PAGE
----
ComScore predicts that mobile commerce could top $25 billion this year, which means that merchants who are lacking mobile strategies are essentially shutting the door to this lucrative channel. In order to profit from mobile, however, an Internet retailer needs a mobile- optimized site with functioning checkout pages, as well as a mobile app that makes the product discovery process easier for small screen end-users. (Jump to this month's feature story for an in-depth, actionable look at mobile commerce strategies.)
There are many channels where merchants can advertise online nowadays, however, most retailers still focus their energies on Google, and for good reason. The tech juggernaut's commerce search ads, dubbed Product Listing Ads (PLAs), have consistently seen higher click-through rates (CTR) than standard text ads since Nov. 2012, according to a recent study from Marin Software. In fact, Marin Software's Google Shopping Ads 2013 Annual Report reveals that in June and July 2013, PLAs had a 21 percent higher CTR than text ads. This data suggests that shoppers are finding PLAs to be more relevant to their product searches than standard text ads.
"PLAs are experiencing continuous success, and retailers will undoubtedly allocate additional budget toward this richer ad format going forward," Marin states in the report. "For search marketers looking to build on the momentum of PLAs, optimizing the product feed, leveraging a granular campaign structure, and testing promotional text will be the key to long-term success. As more retailers enter the PLA landscape and competition increases, search marketers will need to continue investing in new technology and establish best practices to effectively execute on their PLA strategies."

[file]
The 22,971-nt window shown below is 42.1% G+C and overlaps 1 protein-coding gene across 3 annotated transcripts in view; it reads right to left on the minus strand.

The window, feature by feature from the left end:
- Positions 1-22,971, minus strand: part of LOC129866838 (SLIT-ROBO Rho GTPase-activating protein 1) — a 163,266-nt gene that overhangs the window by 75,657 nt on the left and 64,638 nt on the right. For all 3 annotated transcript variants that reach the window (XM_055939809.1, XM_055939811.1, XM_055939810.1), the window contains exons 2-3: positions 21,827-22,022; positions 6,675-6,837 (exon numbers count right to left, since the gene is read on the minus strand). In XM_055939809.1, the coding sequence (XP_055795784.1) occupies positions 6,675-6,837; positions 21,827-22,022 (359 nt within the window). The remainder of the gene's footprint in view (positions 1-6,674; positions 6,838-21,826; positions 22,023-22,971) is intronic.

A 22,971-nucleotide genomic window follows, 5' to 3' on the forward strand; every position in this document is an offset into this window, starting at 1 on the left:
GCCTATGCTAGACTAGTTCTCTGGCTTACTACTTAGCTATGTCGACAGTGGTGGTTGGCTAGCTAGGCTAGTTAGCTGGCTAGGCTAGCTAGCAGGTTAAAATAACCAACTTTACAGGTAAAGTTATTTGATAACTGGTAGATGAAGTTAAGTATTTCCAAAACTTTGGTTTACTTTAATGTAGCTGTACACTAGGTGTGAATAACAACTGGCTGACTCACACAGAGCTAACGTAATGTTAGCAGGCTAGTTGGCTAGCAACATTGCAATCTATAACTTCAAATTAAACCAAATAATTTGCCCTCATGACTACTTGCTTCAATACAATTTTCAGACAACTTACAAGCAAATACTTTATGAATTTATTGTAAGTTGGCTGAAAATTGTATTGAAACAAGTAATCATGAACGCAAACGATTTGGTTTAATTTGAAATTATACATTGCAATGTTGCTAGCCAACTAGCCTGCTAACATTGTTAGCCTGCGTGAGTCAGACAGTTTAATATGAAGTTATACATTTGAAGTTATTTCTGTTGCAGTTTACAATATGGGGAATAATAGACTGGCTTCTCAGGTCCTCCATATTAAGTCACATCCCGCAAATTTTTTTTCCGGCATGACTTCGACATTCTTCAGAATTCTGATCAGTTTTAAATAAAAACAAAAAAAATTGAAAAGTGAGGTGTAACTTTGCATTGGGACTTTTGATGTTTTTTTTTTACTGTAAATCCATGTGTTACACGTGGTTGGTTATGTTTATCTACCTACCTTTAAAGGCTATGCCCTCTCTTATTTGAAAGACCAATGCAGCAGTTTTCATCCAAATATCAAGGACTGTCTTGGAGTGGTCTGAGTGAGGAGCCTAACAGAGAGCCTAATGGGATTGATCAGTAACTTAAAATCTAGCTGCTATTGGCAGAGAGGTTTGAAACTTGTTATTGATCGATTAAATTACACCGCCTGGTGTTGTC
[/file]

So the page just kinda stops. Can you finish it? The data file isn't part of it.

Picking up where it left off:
Today's online consumer is demanding. They expect fast, interactive, informative and memorable experiences - across all channels. When retailers fail to meet these expectations, customers aren't hesitant to move onto other virtual shopping destinations, meaning there is little room for error. Typically, merchants glean insights into the performance of their sites by scouring through analytics. Yet, sometimes it is also imperative to leverage customer feedback platforms and/or testing solutions to learn even more about your site's usability.
"There are many analytics tools that will tell you what is happening on your website, but very few companies are using tools to help them understand why those things are happening," said Chris Hicken, COO of UserTesting. "So it's really important as an ecommerce manager or a marketer that you're looking at both the 'what's happening' and use tools to help you understand why." Testing platforms like UserTesting and Usabilla, along with customer feedback solutions like OpinionLab and iPerceptions, can be leveraged to learn how and why certain features or design elements affects the user experience, providing merchants with a unique look into their site's user experience.
With every passing day, a newer technology, better strategy or controversial issue threatens to shake up the ecommerce industry. Fortunately, online merchants are a resilient bunch. Those that stay up to date with today's passing trends will be better prepared to ride out the changes that the future will inevitably bring to this industry.